Kate Middleton is ‘being very careful to ensure she doesn’t outstrip William’ after Princess Diana taking the limelight from Prince Charles ’caused huge problems’, royal expert claims
- Duchess, 39, may have learned important lesson from Diana, says Penny Junor
- Claims Kate is ‘coming into her prime’ and emerging ‘really well’ from lockdown
- Says Kate’s low-key visit to Sarah Everard vigil was a ‘wonderful gesture’ that made ‘very subtle point’ after Harry and Meghan’s ‘self-serving’ Oprah interview
- Royal correspondent Jennie Bond said Kate and William’s regular Zoom calls have shown them in ‘very good light’ and made them appear more accessible
Penny Junor said the Duchess of Cambridge, 39, may have learned an important lesson from her late mother-in-law, whose popularity is believed to have made her ex-husband jealous.
Speaking to the Sunday Times, Junor added that Kate is ‘not on an ego trip’ and her head ‘has not been turned by celebrity’ since she joined the Royal Family.
She added that the mother-of-three is ‘coming into her prime’, and is coming out of the pandemic ‘really well’.
Kate Middleton is being ‘very careful’ to ensure she doesn’t outstrip Prince William after Princess Diana taking the limelight from Prince Charles ’caused huge problems’, a royal expert has claimed
‘[Kate’s] not over the top, not “me, me, me” at all. I think she’s absolutely coming into her prime now — she’s confident, she’s competent, and you don’t get the impression that she’s waiting for cameras to be there and it’s all a publicity stunt,’ Junor told the publication.
She claimed lockdown has opened the public’s eyes to the working members of the Royal Family, which are now reaching a far wider audience than before.
Royal correspondent Jennie Bond said Kate and William’s regular Zoom calls have shown them in a ‘very good light’ and have made them appear more accessible while offering an insight into their true personalities and their home life.
‘They seem much more natural and Kate is coming across as very knowledgeable and compassionate,’ she said.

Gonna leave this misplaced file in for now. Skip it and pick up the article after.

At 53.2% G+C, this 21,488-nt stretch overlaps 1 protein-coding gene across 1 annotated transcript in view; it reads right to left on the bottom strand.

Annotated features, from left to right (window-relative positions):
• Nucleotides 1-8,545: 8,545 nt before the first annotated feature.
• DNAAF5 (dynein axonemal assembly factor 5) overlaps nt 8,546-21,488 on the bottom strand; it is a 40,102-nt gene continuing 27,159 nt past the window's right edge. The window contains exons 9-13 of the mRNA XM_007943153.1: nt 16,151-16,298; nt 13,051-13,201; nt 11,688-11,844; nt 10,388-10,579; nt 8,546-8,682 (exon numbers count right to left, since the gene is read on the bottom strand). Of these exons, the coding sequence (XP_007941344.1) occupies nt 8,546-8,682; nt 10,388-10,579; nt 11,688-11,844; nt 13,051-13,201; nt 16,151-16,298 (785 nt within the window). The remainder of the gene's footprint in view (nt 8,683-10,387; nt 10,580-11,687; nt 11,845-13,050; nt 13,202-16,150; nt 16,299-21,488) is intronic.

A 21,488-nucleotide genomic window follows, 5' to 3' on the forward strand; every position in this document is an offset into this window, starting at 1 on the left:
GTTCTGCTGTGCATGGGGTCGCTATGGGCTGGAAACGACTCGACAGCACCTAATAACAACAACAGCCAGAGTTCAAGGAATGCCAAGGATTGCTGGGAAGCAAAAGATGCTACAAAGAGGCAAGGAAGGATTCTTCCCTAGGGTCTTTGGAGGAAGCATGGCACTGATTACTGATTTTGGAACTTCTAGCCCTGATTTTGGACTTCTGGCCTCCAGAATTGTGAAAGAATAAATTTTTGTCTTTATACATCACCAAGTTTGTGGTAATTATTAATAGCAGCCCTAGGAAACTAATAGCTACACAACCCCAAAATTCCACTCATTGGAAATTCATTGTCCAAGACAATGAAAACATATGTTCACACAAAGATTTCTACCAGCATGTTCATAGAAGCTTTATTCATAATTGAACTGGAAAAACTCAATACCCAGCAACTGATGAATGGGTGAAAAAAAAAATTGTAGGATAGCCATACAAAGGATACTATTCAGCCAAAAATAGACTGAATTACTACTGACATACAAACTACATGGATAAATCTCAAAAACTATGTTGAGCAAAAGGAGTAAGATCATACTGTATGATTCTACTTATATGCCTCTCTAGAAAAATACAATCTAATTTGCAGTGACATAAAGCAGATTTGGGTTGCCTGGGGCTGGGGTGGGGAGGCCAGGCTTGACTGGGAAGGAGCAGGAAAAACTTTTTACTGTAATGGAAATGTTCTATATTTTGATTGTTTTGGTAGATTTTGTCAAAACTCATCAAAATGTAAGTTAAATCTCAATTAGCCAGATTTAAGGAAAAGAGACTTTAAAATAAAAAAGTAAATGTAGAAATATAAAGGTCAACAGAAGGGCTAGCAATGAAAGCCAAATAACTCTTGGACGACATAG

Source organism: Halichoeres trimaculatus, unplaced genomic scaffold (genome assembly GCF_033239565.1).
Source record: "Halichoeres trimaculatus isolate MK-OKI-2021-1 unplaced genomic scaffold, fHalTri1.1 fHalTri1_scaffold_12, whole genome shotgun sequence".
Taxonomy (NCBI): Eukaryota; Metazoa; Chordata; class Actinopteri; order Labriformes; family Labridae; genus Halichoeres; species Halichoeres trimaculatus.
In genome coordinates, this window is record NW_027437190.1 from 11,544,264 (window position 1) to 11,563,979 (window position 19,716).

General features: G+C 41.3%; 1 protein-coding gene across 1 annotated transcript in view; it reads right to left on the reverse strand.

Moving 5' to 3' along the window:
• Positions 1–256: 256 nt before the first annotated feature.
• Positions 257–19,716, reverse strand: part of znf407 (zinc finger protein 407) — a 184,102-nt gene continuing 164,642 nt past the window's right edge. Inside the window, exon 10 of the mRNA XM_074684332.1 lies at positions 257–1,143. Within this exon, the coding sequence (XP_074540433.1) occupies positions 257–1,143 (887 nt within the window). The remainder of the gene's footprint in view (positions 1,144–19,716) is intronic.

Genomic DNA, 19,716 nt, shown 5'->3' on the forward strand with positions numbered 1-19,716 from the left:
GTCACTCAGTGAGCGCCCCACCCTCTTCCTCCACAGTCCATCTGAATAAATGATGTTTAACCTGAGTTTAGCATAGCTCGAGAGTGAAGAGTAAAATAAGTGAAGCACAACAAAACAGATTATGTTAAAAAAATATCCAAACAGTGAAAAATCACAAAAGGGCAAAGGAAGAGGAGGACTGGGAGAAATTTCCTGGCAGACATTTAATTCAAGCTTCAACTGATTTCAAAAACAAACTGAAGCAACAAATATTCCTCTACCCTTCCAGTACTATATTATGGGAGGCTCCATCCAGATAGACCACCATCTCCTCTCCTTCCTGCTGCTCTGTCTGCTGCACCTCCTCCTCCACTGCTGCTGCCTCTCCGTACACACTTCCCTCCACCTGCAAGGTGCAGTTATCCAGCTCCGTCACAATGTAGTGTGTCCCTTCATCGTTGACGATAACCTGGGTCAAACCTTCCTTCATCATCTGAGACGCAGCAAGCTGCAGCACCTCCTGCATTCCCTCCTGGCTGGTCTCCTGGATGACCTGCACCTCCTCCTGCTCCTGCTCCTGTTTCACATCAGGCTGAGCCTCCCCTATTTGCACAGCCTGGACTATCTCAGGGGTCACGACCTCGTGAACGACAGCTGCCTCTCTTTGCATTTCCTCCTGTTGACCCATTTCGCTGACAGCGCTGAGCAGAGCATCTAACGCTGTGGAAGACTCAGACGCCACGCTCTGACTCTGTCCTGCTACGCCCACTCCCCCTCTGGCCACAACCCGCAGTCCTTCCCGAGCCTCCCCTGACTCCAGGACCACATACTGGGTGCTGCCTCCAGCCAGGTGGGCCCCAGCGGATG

Royal correspondent Jennie Bond said Kate and William’s regular Zoom calls have shown them in a ‘very good light’ and have made them appear more accessible while offering an insight into their true personalities and their home life
Bond added that Kate has ‘played a blinder’ in the past few years, supporting worthy causes that are close to her heart, and is demonstrating she is ‘very much in touch with the mood of the country’ while coming across as ‘genuine’.
Last month Kate made a personal, low-key visit to Clapham Common to pay her respects to Sarah Everard, 33, who was abducted and murdered while walking home in south London.
Met Commissioner Dame Cressida Dick claimed she knew in advance that Kate was privately heading to lay flowers at the bandstand on March 13, days after Ms Everard’s body was found – but admitted the officer in charge of policing the event did not.
Kate has since sent a message to Ms Everard’s family and, although the contents of the letter have been kept private, the duchess is believed to have offered her condolences and told the family that they are in her thoughts.
The Duchess of Cambridge was seen placing daffodils at the vigil for Sarah Everard on Clapham Common last month, days after the 33-year-old’s body was found in Kent
A source close to Ms Everard’s family said they were ‘extremely touched’ to have received the letter.
Junor described it as a ‘wonderful gesture’ from the Duchess, which came days after the Duke and Duchess of Sussex’s tell-all interview with Oprah Winfrey.
She said the fact Kate quietly turned up at the vigil with absolutely no fanfare ‘spoke volumes’.
‘Kate was making a very subtle point. You don’t need to make a song and dance about things,’ said Junor.
‘When Harry and Meghan talked to Oprah, they were more concerned about their own welfare; it was all about them and that’s been their narrative all along.
‘But there’s a difference between service and self-service. I feel real service is doing things selflessly for others. I think that’s what Kate understands.’